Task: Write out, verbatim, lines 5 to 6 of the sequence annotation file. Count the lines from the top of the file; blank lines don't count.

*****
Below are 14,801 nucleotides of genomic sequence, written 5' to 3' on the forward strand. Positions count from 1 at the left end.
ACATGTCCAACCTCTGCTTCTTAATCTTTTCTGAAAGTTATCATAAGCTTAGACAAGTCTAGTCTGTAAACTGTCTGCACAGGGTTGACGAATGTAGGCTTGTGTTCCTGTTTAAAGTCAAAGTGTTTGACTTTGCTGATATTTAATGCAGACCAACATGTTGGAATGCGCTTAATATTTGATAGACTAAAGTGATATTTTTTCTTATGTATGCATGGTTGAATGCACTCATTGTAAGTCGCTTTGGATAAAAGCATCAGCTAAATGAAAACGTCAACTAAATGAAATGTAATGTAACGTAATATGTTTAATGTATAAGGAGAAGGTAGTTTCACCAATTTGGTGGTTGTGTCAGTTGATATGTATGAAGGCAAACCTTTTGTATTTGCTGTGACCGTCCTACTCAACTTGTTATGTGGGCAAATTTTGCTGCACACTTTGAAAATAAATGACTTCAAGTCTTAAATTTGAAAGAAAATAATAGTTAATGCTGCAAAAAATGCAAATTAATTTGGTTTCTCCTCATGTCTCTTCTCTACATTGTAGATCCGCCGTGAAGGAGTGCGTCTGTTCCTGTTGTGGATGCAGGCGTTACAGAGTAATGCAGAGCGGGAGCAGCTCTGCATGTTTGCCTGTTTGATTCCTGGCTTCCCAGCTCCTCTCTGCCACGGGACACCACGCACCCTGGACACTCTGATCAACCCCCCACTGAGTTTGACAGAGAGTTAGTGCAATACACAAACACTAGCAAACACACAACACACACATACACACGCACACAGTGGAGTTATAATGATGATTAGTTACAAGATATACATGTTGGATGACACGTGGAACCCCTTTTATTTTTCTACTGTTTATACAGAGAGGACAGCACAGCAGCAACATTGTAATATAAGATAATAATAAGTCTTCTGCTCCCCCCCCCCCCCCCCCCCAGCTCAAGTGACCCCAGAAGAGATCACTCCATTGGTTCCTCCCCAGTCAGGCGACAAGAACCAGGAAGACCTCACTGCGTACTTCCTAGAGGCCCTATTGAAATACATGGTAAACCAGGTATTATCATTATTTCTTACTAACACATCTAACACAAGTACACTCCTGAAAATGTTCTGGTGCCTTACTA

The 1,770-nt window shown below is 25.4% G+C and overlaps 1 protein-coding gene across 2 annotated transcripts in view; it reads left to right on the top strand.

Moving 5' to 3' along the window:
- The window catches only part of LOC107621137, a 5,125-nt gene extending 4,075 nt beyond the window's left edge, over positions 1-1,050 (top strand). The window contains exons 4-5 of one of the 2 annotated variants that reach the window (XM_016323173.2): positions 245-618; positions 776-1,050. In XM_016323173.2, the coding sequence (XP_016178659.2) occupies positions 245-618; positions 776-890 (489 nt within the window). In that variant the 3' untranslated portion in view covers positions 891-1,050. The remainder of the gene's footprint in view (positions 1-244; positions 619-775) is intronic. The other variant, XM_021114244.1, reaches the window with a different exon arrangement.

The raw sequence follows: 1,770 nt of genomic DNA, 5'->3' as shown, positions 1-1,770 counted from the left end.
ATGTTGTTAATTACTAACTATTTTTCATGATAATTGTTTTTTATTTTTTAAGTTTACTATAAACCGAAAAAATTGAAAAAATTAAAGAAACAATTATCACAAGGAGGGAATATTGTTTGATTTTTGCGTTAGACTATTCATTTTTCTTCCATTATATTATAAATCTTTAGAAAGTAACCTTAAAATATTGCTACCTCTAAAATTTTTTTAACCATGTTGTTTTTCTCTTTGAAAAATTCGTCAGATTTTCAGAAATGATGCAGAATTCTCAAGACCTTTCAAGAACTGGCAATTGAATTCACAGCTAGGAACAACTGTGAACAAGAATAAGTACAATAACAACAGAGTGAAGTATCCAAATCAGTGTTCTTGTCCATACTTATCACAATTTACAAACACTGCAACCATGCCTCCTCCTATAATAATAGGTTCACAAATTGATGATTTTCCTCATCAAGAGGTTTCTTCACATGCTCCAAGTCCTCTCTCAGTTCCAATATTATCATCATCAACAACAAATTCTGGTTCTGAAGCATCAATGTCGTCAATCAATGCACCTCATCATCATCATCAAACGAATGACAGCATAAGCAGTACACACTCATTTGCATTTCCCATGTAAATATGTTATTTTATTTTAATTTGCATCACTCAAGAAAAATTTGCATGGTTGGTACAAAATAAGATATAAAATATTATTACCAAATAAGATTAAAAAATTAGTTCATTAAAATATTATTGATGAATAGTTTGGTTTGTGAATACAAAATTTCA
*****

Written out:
- The window catches only part of LOC107621137, a 5,125-nt gene extending 4,075 nt beyond the window's left edge, over positions 1-1,050 (top strand). The window contains exons 4-5 of one of the 2 annotated variants that reach the window (XM_016323173.2): positions 245-618; positions 776-1,050. In XM_016323173.2, the coding sequence (XP_016178659.2) occupies positions 245-618; positions 776-890 (489 nt within the window). In that variant the 3' untranslated portion in view covers positions 891-1,050. The remainder of the gene's footprint in view (positions 1-244; positions 619-775) is intronic. The other variant, XM_021114244.1, reaches the window with a different exon arrangement.

The raw sequence follows: 1,770 nt of genomic DNA, 5'->3' as shown, positions 1-1,770 counted from the left end.